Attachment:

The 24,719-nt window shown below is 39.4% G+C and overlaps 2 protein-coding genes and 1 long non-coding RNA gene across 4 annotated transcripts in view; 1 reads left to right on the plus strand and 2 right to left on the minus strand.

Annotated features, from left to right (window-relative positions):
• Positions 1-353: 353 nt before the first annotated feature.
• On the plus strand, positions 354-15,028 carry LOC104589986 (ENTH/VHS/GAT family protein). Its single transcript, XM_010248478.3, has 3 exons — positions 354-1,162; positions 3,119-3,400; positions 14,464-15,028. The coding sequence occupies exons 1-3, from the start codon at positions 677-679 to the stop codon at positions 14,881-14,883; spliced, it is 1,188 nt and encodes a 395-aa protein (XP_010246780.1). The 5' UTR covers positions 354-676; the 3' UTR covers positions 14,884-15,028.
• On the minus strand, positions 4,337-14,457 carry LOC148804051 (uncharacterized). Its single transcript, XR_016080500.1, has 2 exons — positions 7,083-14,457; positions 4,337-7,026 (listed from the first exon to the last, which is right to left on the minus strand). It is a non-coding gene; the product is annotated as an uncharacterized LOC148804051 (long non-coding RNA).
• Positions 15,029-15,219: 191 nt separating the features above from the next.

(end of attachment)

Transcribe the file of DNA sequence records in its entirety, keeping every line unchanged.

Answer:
The 24,719-nt window shown below is 39.4% G+C and overlaps 2 protein-coding genes and 1 long non-coding RNA gene across 4 annotated transcripts in view; 1 reads left to right on the plus strand and 2 right to left on the minus strand.

Annotated features, from left to right (window-relative positions):
• Positions 1-353: 353 nt before the first annotated feature.
• On the plus strand, positions 354-15,028 carry LOC104589986 (ENTH/VHS/GAT family protein). Its single transcript, XM_010248478.3, has 3 exons — positions 354-1,162; positions 3,119-3,400; positions 14,464-15,028. The coding sequence occupies exons 1-3, from the start codon at positions 677-679 to the stop codon at positions 14,881-14,883; spliced, it is 1,188 nt and encodes a 395-aa protein (XP_010246780.1). The 5' UTR covers positions 354-676; the 3' UTR covers positions 14,884-15,028.
• On the minus strand, positions 4,337-14,457 carry LOC148804051 (uncharacterized). Its single transcript, XR_016080500.1, has 2 exons — positions 7,083-14,457; positions 4,337-7,026 (listed from the first exon to the last, which is right to left on the minus strand). It is a non-coding gene; the product is annotated as an uncharacterized LOC148804051 (long non-coding RNA).
• Positions 15,029-15,219: 191 nt separating the features above from the next.